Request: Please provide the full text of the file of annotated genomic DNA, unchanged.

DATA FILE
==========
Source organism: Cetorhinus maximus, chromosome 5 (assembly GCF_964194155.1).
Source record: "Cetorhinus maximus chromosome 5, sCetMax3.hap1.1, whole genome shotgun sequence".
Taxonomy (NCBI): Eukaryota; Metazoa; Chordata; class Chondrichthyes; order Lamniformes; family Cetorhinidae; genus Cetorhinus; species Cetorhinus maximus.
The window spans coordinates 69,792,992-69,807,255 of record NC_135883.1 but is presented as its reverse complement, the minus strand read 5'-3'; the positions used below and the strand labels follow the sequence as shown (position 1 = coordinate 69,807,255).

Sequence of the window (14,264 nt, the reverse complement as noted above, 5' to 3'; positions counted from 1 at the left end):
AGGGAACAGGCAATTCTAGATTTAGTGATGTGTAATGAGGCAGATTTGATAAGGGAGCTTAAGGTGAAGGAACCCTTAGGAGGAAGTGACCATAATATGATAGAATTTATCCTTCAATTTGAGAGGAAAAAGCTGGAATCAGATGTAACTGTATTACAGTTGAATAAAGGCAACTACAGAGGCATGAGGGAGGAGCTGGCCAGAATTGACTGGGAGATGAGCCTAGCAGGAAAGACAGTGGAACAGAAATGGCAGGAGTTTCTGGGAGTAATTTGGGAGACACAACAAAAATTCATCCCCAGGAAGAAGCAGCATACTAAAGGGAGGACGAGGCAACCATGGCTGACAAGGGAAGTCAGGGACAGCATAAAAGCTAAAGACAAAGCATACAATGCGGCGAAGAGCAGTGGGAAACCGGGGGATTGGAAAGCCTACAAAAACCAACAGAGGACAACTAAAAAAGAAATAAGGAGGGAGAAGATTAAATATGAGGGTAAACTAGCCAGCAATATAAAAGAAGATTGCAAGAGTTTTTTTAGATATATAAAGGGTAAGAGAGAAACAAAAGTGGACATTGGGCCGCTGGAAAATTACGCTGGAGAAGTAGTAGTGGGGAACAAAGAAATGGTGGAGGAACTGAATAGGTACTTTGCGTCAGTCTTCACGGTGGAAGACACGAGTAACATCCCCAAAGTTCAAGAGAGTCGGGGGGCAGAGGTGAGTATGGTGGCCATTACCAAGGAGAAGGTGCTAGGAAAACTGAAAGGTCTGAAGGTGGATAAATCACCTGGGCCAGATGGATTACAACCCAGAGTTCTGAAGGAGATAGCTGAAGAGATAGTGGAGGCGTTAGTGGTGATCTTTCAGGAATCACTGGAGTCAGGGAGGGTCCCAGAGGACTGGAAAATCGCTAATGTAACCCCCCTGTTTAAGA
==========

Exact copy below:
Source organism: Cetorhinus maximus, chromosome 5 (assembly GCF_964194155.1).
Source record: "Cetorhinus maximus chromosome 5, sCetMax3.hap1.1, whole genome shotgun sequence".
Taxonomy (NCBI): Eukaryota; Metazoa; Chordata; class Chondrichthyes; order Lamniformes; family Cetorhinidae; genus Cetorhinus; species Cetorhinus maximus.
The window spans coordinates 69,792,992-69,807,255 of record NC_135883.1 but is presented as its reverse complement, the minus strand read 5'-3'; the positions used below and the strand labels follow the sequence as shown (position 1 = coordinate 69,807,255).

Sequence of the window (14,264 nt, the reverse complement as noted above, 5' to 3'; positions counted from 1 at the left end):
AGGGAACAGGCAATTCTAGATTTAGTGATGTGTAATGAGGCAGATTTGATAAGGGAGCTTAAGGTGAAGGAACCCTTAGGAGGAAGTGACCATAATATGATAGAATTTATCCTTCAATTTGAGAGGAAAAAGCTGGAATCAGATGTAACTGTATTACAGTTGAATAAAGGCAACTACAGAGGCATGAGGGAGGAGCTGGCCAGAATTGACTGGGAGATGAGCCTAGCAGGAAAGACAGTGGAACAGAAATGGCAGGAGTTTCTGGGAGTAATTTGGGAGACACAACAAAAATTCATCCCCAGGAAGAAGCAGCATACTAAAGGGAGGACGAGGCAACCATGGCTGACAAGGGAAGTCAGGGACAGCATAAAAGCTAAAGACAAAGCATACAATGCGGCGAAGAGCAGTGGGAAACCGGGGGATTGGAAAGCCTACAAAAACCAACAGAGGACAACTAAAAAAGAAATAAGGAGGGAGAAGATTAAATATGAGGGTAAACTAGCCAGCAATATAAAAGAAGATTGCAAGAGTTTTTTTAGATATATAAAGGGTAAGAGAGAAACAAAAGTGGACATTGGGCCGCTGGAAAATTACGCTGGAGAAGTAGTAGTGGGGAACAAAGAAATGGTGGAGGAACTGAATAGGTACTTTGCGTCAGTCTTCACGGTGGAAGACACGAGTAACATCCCCAAAGTTCAAGAGAGTCGGGGGGCAGAGGTGAGTATGGTGGCCATTACCAAGGAGAAGGTGCTAGGAAAACTGAAAGGTCTGAAGGTGGATAAATCACCTGGGCCAGATGGATTACAACCCAGAGTTCTGAAGGAGATAGCTGAAGAGATAGTGGAGGCGTTAGTGGTGATCTTTCAGGAATCACTGGAGTCAGGGAGGGTCCCAGAGGACTGGAAAATCGCTAATGTAACCCCCCTGTTTAAGA